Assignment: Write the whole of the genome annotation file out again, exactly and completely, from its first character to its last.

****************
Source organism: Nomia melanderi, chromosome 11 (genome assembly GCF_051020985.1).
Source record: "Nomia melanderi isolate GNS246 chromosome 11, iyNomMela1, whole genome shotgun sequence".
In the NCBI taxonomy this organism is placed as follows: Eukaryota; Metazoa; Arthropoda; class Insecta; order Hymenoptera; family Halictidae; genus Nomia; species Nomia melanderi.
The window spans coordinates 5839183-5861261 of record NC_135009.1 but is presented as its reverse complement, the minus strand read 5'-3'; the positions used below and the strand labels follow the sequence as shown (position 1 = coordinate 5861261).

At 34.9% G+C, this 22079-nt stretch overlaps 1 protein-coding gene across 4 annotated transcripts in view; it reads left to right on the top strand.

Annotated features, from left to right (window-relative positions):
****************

Source organism: Nomia melanderi, chromosome 11 (genome assembly GCF_051020985.1).
Source record: "Nomia melanderi isolate GNS246 chromosome 11, iyNomMela1, whole genome shotgun sequence".
In the NCBI taxonomy this organism is placed as follows: Eukaryota; Metazoa; Arthropoda; class Insecta; order Hymenoptera; family Halictidae; genus Nomia; species Nomia melanderi.
The window spans coordinates 5839183-5861261 of record NC_135009.1 but is presented as its reverse complement, the minus strand read 5'-3'; the positions used below and the strand labels follow the sequence as shown (position 1 = coordinate 5861261).

At 34.9% G+C, this 22079-nt stretch overlaps 1 protein-coding gene across 4 annotated transcripts in view; it reads left to right on the top strand.

Annotated features, from left to right (window-relative positions):